Comparing the Effect of Stent Geometry on Blood Flow Rate of Curved Coronary Artery Stenosis
(1) Aventura Waterways K-8 Center, Miami, Florida, (2) Nova Southeastern University, College of Engineering and Computing, Ft. Lauderdale, Florida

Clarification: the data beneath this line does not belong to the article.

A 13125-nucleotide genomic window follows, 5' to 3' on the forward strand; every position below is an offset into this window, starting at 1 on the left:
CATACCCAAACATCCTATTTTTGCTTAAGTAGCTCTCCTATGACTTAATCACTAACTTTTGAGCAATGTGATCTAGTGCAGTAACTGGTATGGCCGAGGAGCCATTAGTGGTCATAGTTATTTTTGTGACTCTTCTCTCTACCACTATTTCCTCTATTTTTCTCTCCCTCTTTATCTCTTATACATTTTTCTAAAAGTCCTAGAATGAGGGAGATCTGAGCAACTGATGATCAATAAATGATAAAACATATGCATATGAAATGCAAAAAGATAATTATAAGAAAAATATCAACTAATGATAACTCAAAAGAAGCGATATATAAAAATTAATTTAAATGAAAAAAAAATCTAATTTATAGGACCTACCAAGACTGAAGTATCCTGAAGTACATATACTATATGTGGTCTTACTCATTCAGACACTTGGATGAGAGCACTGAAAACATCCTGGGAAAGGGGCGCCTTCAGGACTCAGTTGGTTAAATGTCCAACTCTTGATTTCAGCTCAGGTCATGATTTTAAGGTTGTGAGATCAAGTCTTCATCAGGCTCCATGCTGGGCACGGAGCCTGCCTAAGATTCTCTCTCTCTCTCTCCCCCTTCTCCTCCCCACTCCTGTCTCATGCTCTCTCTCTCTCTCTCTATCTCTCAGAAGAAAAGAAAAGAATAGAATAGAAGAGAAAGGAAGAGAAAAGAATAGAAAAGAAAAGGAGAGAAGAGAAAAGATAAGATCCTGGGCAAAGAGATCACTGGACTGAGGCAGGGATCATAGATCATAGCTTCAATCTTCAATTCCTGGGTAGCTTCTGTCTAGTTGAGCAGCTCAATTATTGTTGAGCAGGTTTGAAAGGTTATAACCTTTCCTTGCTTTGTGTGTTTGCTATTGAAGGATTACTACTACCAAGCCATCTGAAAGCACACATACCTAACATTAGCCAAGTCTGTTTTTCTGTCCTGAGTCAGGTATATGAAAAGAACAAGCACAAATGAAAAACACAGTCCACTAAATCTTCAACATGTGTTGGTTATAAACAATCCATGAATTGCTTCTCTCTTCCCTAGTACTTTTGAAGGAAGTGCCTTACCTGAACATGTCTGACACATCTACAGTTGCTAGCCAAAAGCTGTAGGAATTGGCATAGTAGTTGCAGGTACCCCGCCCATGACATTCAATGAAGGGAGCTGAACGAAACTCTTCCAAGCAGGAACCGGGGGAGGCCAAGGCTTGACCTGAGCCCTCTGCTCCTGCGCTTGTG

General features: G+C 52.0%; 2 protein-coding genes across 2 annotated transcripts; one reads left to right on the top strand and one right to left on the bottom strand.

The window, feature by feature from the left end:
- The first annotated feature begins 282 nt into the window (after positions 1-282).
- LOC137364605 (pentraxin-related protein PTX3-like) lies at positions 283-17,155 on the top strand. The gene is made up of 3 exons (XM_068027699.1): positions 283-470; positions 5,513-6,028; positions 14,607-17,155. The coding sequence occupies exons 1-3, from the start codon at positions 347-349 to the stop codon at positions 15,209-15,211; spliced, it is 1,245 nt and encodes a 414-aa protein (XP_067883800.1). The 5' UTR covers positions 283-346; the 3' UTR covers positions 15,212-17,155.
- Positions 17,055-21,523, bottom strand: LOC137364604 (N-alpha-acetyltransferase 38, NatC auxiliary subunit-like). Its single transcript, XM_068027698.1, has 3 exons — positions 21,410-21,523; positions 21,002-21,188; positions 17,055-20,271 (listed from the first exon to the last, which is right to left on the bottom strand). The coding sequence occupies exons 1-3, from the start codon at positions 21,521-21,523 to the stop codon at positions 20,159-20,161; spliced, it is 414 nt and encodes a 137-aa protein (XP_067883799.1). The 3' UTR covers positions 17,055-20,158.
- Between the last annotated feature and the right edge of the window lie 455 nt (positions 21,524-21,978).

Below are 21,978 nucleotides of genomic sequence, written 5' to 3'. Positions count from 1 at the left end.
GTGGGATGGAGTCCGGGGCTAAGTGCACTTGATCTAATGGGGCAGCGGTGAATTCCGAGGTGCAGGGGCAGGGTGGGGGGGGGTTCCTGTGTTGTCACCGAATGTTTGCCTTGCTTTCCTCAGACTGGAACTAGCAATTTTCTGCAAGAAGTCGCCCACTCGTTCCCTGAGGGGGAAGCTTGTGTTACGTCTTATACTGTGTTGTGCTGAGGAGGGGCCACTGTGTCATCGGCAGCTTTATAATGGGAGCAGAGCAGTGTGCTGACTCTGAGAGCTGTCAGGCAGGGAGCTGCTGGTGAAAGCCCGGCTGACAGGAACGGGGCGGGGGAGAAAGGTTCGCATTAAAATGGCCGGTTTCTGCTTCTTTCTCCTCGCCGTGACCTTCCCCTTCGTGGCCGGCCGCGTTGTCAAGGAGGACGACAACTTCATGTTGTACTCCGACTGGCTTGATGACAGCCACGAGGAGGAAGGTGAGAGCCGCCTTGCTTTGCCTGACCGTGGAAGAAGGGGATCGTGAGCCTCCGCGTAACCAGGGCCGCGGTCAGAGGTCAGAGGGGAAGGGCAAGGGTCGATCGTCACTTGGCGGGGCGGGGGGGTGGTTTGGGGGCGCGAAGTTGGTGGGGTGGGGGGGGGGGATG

One of the world’s leading causes of death is Coronary Heart Disease (CHD); it has been implicated in about 12% of all deaths globally. Plaque accumulation within the heart’s arteries causes CHD and leads to fatal complications including heart attack and stroke. Currently, the treatment for moderate plaque levels in CHD is placing a stent to hold plaque back from interfering with the blood flow and to deliver preventative drug treatment. Stents are constructed from longitudinal segments called struts, commonly having 8, 10, or 12 struts. Stent struts can change the amount of surface area available for drug delivery and also affect the blood flow rate. Recently, to maximize surface area, researchers have considered stents having a square instead of round strut cross-section. While the new square cross-section provides more surface area, its shape does not appear to be as efficient for the blood flow rate. However, limited investigations have been done on the relationship between the number of struts and their cross-section geometry on the blood flow rate. In this study, we tested the effect of strut design on simulated blood flow rate in a designed artificial heart. The results of this study showed that the 12-strut round cross-section had a higher blood flow rate than the other stent geometries. More research is still needed to investigate additional stent geometries to ensure both the added surface for the restenosis-prevention drug and a maximum blood flow rate are achieved simultaneously.